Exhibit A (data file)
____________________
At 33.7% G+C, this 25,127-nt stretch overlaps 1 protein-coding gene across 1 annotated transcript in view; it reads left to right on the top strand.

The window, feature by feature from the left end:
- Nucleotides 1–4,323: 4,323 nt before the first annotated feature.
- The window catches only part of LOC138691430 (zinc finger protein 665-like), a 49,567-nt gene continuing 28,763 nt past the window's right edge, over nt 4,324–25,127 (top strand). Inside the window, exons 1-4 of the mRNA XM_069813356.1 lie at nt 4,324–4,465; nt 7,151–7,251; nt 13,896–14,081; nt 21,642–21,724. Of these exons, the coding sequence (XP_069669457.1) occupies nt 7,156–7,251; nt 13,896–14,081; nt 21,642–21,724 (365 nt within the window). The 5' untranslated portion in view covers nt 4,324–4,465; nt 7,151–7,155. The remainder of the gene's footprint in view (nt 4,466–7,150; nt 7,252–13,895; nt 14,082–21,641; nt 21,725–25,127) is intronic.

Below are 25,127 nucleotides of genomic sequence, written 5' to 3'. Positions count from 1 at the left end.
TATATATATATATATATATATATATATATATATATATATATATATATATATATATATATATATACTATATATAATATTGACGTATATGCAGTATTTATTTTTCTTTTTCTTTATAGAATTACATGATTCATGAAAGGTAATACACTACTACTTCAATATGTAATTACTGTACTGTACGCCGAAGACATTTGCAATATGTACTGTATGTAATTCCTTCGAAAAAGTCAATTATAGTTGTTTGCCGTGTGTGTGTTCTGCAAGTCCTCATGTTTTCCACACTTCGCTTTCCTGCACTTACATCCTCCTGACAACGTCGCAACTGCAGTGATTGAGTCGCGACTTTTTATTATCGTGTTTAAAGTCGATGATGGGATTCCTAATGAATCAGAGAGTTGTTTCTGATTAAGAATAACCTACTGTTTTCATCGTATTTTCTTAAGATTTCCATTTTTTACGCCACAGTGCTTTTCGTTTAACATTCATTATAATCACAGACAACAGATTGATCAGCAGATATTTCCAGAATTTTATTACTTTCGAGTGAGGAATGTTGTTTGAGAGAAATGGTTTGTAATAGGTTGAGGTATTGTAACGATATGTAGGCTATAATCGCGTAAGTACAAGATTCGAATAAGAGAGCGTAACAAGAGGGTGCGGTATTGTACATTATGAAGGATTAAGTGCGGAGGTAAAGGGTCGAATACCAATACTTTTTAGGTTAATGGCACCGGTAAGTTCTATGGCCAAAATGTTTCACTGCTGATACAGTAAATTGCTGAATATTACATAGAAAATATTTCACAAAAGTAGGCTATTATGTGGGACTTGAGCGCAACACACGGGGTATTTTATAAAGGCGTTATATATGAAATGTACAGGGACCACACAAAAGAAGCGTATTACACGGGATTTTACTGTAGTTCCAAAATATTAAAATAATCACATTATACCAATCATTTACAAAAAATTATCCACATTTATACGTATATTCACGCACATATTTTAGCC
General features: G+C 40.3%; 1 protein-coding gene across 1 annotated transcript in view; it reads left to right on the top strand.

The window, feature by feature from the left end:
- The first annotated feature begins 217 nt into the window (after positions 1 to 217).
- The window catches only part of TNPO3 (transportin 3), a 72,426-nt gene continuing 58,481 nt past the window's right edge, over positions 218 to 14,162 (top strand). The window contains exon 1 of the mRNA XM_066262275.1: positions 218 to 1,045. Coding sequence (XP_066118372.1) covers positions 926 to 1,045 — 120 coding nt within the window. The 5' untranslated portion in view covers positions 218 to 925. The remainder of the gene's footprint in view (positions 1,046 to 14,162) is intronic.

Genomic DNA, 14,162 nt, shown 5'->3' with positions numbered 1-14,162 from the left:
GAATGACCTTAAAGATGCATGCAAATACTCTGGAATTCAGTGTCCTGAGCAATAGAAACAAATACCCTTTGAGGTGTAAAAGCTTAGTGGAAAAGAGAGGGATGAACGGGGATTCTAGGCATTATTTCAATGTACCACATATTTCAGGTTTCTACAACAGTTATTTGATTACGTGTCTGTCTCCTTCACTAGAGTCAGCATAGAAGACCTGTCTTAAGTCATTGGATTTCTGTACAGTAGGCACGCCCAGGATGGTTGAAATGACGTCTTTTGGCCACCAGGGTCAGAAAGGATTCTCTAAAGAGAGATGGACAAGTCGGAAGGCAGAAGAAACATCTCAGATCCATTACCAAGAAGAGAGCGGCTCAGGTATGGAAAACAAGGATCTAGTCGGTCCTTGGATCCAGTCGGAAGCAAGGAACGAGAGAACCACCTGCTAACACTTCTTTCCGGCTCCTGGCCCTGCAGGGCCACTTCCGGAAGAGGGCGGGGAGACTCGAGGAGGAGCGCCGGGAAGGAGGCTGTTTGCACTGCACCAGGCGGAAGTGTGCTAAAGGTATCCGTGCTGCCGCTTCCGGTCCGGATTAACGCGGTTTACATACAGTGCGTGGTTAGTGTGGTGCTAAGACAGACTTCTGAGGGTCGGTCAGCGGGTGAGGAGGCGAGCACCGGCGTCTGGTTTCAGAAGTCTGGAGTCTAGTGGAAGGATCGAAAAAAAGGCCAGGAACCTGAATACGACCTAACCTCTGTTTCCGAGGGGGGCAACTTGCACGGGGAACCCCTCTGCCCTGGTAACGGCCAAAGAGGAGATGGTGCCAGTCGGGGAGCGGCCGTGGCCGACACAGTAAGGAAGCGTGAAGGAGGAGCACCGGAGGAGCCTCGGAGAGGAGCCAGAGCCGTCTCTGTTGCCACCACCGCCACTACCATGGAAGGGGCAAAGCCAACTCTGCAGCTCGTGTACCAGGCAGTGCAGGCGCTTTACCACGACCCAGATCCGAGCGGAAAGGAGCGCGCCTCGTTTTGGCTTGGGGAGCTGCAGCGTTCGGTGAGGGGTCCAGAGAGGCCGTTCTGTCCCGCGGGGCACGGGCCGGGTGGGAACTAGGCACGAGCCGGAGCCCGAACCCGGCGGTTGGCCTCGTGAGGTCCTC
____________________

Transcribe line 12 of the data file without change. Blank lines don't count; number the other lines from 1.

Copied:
GAATGACCTTAAAGATGCATGCAAATACTCTGGAATTCAGTGTCCTGAGCAATAGAAACAAATACCCTTTGAGGTGTAAAAGCTTAGTGGAAAAGAGAGGGATGAACGGGGATTCTAGGCATTATTTCAATGTACCACATATTTCAGGTTTCTACAACAGTTATTTGATTACGTGTCTGTCTCCTTCACTAGAGTCAGCATAGAAGACCTGTCTTAAGTCATTGGATTTCTGTACAGTAGGCACGCCCAGGATGGTTGAAATGACGTCTTTTGGCCACCAGGGTCAGAAAGGATTCTCTAAAGAGAGATGGACAAGTCGGAAGGCAGAAGAAACATCTCAGATCCATTACCAAGAAGAGAGCGGCTCAGGTATGGAAAACAAGGATCTAGTCGGTCCTTGGATCCAGTCGGAAGCAAGGAACGAGAGAACCACCTGCTAACACTTCTTTCCGGCTCCTGGCCCTGCAGGGCCACTTCCGGAAGAGGGCGGGGAGACTCGAGGAGGAGCGCCGGGAAGGAGGCTGTTTGCACTGCACCAGGCGGAAGTGTGCTAAAGGTATCCGTGCTGCCGCTTCCGGTCCGGATTAACGCGGTTTACATACAGTGCGTGGTTAGTGTGGTGCTAAGACAGACTTCTGAGGGTCGGTCAGCGGGTGAGGAGGCGAGCACCGGCGTCTGGTTTCAGAAGTCTGGAGTCTAGTGGAAGGATCGAAAAAAAGGCCAGGAACCTGAATACGACCTAACCTCTGTTTCCGAGGGGGGCAACTTGCACGGGGAACCCCTCTGCCCTGGTAACGGCCAAAGAGGAGATGGTGCCAGTCGGGGAGCGGCCGTGGCCGACACAGTAAGGAAGCGTGAAGGAGGAGCACCGGAGGAGCCTCGGAGAGGAGCCAGAGCCGTCTCTGTTGCCACCACCGCCACTACCATGGAAGGGGCAAAGCCAACTCTGCAGCTCGTGTACCAGGCAGTGCAGGCGCTTTACCACGACCCAGATCCGAGCGGAAAGGAGCGCGCCTCGTTTTGGCTTGGGGAGCTGCAGCGTTCGGTGAGGGGTCCAGAGAGGCCGTTCTGTCCCGCGGGGCACGGGCCGGGTGGGAACTAGGCACGAGCCGGAGCCCGAACCCGGCGGTTGGCCTCGTGAGGTCCTC